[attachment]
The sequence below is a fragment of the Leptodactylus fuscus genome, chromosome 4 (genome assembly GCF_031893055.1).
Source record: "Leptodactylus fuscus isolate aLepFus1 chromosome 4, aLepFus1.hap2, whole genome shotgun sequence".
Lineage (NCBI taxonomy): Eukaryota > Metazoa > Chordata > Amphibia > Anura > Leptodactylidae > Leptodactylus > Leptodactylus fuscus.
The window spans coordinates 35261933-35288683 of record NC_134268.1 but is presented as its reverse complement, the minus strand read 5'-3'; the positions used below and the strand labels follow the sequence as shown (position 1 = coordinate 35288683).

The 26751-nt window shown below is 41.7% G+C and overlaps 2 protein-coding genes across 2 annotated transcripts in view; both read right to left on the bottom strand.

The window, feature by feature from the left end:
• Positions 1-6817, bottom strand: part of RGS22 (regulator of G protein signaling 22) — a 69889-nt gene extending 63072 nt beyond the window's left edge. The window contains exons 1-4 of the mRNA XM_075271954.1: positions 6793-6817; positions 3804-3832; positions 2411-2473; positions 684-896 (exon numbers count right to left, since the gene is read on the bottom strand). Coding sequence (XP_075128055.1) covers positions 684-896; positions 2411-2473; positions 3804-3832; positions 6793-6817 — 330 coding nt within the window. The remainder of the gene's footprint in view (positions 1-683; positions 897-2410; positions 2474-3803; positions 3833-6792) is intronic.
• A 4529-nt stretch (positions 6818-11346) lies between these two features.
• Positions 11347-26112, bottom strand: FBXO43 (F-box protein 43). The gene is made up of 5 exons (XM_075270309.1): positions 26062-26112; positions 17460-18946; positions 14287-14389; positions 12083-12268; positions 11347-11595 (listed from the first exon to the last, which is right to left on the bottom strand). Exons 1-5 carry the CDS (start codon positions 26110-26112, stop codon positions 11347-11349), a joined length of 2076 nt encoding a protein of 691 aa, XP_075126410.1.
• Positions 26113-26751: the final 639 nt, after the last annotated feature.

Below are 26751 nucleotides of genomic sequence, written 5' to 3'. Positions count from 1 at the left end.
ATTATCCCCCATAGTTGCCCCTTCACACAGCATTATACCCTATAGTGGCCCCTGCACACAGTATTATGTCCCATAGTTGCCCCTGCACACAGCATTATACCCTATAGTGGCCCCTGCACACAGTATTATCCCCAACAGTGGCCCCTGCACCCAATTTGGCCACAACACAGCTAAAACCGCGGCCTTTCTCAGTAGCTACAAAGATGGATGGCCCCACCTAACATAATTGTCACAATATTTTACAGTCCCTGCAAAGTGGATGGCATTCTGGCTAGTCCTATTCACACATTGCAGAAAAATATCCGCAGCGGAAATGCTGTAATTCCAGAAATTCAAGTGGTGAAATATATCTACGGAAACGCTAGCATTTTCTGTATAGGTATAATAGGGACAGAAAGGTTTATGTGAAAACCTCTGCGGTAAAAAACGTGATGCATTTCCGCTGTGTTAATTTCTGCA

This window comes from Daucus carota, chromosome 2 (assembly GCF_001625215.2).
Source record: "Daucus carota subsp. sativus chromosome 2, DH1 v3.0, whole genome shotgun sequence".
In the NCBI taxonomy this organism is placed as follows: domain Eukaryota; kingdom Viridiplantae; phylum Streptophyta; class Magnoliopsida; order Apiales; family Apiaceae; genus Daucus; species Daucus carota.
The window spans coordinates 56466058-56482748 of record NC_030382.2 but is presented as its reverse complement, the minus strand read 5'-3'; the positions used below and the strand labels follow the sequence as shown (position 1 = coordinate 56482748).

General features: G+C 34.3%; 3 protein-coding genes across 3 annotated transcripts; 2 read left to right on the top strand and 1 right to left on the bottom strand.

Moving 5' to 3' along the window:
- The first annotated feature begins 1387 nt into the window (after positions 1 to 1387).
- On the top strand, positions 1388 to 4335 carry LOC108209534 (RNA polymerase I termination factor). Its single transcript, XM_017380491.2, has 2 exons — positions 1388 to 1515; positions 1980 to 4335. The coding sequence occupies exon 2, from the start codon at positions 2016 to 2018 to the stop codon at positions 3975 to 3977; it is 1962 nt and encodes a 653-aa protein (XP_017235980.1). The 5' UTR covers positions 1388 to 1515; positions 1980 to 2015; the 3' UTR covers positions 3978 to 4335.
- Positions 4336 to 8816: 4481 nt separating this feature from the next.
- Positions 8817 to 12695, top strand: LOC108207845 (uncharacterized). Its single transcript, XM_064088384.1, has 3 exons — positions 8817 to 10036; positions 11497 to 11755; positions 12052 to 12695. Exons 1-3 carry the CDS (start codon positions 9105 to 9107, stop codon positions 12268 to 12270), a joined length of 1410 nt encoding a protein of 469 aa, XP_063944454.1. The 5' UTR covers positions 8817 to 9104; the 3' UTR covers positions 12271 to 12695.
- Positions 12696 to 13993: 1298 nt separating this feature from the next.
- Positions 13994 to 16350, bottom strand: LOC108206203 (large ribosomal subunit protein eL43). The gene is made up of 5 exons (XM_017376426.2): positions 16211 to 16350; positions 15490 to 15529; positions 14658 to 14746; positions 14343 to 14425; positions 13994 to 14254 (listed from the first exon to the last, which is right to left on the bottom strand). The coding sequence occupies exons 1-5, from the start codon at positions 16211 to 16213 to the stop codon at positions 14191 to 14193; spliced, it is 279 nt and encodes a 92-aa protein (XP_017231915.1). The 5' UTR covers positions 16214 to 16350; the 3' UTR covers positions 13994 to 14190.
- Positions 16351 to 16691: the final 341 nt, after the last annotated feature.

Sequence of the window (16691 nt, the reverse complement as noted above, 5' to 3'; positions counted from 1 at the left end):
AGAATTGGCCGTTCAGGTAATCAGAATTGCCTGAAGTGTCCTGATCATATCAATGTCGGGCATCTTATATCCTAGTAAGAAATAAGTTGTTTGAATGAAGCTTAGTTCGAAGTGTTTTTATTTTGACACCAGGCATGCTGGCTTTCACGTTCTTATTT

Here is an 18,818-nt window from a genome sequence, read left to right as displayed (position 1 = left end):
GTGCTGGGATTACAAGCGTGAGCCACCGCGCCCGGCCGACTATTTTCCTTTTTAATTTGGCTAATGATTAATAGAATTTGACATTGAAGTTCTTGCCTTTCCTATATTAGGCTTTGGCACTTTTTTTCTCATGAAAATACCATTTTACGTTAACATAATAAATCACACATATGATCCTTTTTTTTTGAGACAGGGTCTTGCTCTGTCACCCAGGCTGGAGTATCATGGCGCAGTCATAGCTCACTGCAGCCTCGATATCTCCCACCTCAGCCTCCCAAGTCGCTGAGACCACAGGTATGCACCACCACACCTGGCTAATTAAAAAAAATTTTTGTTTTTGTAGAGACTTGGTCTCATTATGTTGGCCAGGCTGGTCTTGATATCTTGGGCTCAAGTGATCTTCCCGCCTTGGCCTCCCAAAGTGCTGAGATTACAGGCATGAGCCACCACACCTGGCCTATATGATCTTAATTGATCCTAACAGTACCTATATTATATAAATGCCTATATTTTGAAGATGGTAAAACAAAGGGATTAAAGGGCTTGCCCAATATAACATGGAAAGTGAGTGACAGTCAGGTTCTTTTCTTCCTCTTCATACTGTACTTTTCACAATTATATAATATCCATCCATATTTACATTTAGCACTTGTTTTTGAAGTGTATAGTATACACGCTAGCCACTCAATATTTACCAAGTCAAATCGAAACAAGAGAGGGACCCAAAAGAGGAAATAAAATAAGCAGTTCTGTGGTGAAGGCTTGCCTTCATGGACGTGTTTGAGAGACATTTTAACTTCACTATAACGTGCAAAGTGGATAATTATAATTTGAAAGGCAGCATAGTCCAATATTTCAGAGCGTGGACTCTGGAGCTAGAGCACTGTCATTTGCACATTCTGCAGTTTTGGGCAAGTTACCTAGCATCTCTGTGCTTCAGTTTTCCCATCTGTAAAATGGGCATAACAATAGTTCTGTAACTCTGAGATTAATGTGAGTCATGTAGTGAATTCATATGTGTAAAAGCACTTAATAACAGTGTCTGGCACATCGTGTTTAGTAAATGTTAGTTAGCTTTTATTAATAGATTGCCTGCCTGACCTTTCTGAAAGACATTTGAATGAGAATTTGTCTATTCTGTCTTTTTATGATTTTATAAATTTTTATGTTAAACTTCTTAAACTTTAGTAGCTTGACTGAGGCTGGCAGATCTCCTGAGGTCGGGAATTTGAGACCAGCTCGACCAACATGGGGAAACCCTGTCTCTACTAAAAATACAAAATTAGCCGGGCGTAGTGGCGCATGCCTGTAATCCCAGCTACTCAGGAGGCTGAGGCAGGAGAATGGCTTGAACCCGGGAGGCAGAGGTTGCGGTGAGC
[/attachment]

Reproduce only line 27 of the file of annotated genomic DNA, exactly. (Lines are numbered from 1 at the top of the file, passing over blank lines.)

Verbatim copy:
AGAATTGGCCGTTCAGGTAATCAGAATTGCCTGAAGTGTCCTGATCATATCAATGTCGGGCATCTTATATCCTAGTAAGAAATAAGTTGTTTGAATGAAGCTTAGTTCGAAGTGTTTTTATTTTGACACCAGGCATGCTGGCTTTCACGTTCTTATTT